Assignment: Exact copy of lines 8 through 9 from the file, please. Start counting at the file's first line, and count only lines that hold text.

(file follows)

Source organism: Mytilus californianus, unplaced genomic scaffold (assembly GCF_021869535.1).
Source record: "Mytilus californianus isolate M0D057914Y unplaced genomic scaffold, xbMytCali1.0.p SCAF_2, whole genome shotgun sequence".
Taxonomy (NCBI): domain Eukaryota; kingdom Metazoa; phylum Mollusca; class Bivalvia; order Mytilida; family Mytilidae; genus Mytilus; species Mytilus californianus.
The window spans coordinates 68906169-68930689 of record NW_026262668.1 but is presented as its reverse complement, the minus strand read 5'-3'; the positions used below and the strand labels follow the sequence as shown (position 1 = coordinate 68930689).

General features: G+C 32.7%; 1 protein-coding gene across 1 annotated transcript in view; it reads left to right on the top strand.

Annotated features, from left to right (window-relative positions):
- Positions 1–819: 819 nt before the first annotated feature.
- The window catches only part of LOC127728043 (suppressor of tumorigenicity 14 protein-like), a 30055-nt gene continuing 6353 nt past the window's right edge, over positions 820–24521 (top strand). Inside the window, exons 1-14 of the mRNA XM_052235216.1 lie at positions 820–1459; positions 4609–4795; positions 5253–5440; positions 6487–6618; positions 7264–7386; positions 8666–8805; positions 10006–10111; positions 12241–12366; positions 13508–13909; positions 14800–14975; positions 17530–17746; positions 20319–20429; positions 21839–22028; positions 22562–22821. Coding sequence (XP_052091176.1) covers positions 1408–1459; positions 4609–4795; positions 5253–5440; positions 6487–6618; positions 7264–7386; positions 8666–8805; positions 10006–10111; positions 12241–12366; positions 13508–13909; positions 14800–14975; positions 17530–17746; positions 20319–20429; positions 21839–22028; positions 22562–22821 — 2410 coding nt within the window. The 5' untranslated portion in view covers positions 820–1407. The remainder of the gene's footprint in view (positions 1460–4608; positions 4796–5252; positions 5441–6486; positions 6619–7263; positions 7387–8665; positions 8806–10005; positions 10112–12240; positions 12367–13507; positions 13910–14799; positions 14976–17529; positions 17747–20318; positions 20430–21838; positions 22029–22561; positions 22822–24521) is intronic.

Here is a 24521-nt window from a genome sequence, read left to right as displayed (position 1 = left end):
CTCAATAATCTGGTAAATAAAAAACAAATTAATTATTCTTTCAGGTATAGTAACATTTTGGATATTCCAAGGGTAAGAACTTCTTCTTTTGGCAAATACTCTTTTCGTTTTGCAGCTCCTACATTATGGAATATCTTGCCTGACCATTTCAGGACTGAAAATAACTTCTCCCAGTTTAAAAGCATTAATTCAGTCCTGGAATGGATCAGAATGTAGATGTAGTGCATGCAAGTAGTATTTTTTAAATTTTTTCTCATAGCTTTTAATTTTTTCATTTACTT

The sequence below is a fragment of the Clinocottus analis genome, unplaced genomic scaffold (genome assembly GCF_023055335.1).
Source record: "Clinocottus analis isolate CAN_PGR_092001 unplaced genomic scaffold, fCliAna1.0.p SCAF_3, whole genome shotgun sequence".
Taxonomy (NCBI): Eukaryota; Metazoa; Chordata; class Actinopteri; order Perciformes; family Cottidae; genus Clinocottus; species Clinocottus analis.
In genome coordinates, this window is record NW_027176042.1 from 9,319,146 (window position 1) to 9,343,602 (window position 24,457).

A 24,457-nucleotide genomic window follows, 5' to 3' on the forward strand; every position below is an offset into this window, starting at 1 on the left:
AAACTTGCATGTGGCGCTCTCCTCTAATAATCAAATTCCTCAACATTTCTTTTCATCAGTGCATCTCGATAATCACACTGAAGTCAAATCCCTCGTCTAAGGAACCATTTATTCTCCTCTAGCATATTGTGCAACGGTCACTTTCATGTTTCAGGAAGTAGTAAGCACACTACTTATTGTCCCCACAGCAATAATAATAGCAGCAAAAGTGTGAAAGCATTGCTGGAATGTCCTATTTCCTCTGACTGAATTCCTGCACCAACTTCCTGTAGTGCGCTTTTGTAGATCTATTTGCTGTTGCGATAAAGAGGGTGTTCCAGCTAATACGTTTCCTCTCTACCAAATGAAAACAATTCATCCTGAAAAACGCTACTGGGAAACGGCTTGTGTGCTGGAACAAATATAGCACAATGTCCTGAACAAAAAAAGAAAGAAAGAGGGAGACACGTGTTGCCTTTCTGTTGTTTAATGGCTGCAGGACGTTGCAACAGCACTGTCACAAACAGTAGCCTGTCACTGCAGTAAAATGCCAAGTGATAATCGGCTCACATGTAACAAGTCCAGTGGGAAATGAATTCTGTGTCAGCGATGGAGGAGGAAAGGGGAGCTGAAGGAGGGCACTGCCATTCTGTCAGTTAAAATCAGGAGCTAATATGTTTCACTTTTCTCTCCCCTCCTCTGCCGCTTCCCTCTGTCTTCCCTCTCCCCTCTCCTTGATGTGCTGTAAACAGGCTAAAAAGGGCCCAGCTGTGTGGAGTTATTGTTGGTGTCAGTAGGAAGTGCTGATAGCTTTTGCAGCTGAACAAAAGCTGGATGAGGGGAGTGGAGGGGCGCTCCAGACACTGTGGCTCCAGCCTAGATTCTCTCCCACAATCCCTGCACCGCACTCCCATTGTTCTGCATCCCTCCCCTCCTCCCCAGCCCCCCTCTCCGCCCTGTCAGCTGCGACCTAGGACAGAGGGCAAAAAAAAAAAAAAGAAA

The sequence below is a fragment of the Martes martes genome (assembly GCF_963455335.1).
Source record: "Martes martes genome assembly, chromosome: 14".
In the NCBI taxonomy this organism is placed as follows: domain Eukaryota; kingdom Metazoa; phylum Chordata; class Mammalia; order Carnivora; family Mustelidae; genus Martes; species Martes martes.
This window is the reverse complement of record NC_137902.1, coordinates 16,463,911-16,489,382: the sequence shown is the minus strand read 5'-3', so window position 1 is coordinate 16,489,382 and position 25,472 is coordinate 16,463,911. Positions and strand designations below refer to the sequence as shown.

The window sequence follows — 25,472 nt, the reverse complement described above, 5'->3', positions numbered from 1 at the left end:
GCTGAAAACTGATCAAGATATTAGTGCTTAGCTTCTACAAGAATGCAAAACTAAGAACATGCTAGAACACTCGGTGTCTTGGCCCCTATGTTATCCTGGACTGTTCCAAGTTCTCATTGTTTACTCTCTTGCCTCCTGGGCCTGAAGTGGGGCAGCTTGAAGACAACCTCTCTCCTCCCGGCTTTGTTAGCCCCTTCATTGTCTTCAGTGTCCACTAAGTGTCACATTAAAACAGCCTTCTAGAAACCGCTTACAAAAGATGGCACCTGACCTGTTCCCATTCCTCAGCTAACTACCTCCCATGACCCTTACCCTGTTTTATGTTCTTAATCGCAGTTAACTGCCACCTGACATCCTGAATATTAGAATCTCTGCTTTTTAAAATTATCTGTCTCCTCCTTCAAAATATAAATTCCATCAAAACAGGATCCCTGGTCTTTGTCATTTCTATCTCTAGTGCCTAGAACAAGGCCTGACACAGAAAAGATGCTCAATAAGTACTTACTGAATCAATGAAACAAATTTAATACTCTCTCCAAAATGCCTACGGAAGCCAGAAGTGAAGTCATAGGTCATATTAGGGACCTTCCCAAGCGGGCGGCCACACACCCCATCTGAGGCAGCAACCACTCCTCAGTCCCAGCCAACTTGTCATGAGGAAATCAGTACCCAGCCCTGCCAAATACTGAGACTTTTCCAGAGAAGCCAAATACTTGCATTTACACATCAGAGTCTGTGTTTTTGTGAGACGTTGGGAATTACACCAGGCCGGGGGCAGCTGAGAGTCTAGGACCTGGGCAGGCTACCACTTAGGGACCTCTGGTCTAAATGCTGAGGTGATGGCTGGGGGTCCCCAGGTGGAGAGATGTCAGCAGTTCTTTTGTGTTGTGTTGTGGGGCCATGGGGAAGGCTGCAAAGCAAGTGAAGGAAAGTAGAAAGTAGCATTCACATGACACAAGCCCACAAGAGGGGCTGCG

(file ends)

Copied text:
- The window catches only part of LOC127728043 (suppressor of tumorigenicity 14 protein-like), a 30055-nt gene continuing 6353 nt past the window's right edge, over positions 820–24521 (top strand). Inside the window, exons 1-14 of the mRNA XM_052235216.1 lie at positions 820–1459; positions 4609–4795; positions 5253–5440; positions 6487–6618; positions 7264–7386; positions 8666–8805; positions 10006–10111; positions 12241–12366; positions 13508–13909; positions 14800–14975; positions 17530–17746; positions 20319–20429; positions 21839–22028; positions 22562–22821. Coding sequence (XP_052091176.1) covers positions 1408–1459; positions 4609–4795; positions 5253–5440; positions 6487–6618; positions 7264–7386; positions 8666–8805; positions 10006–10111; positions 12241–12366; positions 13508–13909; positions 14800–14975; positions 17530–17746; positions 20319–20429; positions 21839–22028; positions 22562–22821 — 2410 coding nt within the window. The 5' untranslated portion in view covers positions 820–1407. The remainder of the gene's footprint in view (positions 1460–4608; positions 4796–5252; positions 5441–6486; positions 6619–7263; positions 7387–8665; positions 8806–10005; positions 10112–12240; positions 12367–13507; positions 13910–14799; positions 14976–17529; positions 17747–20318; positions 20430–21838; positions 22029–22561; positions 22822–24521) is intronic.

Here is a 24521-nt window from a genome sequence, read left to right as displayed (position 1 = left end):